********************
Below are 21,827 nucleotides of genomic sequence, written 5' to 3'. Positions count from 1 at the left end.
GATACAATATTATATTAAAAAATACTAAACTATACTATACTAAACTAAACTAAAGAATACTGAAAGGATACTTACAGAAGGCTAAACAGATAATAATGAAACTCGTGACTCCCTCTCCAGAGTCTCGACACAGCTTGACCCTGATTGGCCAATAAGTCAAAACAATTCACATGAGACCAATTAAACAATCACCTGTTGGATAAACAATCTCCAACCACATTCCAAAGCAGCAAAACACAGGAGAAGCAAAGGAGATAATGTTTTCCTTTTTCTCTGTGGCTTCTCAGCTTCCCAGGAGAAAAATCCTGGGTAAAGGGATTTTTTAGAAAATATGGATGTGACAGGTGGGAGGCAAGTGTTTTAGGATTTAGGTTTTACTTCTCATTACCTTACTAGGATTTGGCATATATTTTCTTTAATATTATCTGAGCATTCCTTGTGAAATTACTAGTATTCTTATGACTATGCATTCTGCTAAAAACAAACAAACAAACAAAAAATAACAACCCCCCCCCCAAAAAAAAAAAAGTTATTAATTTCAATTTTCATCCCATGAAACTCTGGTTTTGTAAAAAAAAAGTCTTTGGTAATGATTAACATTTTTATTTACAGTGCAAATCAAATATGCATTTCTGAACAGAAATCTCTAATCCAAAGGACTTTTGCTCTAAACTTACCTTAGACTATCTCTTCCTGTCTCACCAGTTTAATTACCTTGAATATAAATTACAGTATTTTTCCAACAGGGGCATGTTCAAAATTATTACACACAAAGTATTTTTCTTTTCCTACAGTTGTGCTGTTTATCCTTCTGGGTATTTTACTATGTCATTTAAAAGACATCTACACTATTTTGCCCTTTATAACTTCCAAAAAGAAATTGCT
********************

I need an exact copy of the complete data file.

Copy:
Below are 21,827 nucleotides of genomic sequence, written 5' to 3'. Positions count from 1 at the left end.
GATACAATATTATATTAAAAAATACTAAACTATACTATACTAAACTAAACTAAAGAATACTGAAAGGATACTTACAGAAGGCTAAACAGATAATAATGAAACTCGTGACTCCCTCTCCAGAGTCTCGACACAGCTTGACCCTGATTGGCCAATAAGTCAAAACAATTCACATGAGACCAATTAAACAATCACCTGTTGGATAAACAATCTCCAACCACATTCCAAAGCAGCAAAACACAGGAGAAGCAAAGGAGATAATGTTTTCCTTTTTCTCTGTGGCTTCTCAGCTTCCCAGGAGAAAAATCCTGGGTAAAGGGATTTTTTAGAAAATATGGATGTGACAGGTGGGAGGCAAGTGTTTTAGGATTTAGGTTTTACTTCTCATTACCTTACTAGGATTTGGCATATATTTTCTTTAATATTATCTGAGCATTCCTTGTGAAATTACTAGTATTCTTATGACTATGCATTCTGCTAAAAACAAACAAACAAACAAAAAATAACAACCCCCCCCCCAAAAAAAAAAAAGTTATTAATTTCAATTTTCATCCCATGAAACTCTGGTTTTGTAAAAAAAAAGTCTTTGGTAATGATTAACATTTTTATTTACAGTGCAAATCAAATATGCATTTCTGAACAGAAATCTCTAATCCAAAGGACTTTTGCTCTAAACTTACCTTAGACTATCTCTTCCTGTCTCACCAGTTTAATTACCTTGAATATAAATTACAGTATTTTTCCAACAGGGGCATGTTCAAAATTATTACACACAAAGTATTTTTCTTTTCCTACAGTTGTGCTGTTTATCCTTCTGGGTATTTTACTATGTCATTTAAAAGACATCTACACTATTTTGCCCTTTATAACTTCCAAAAAGAAATTGCT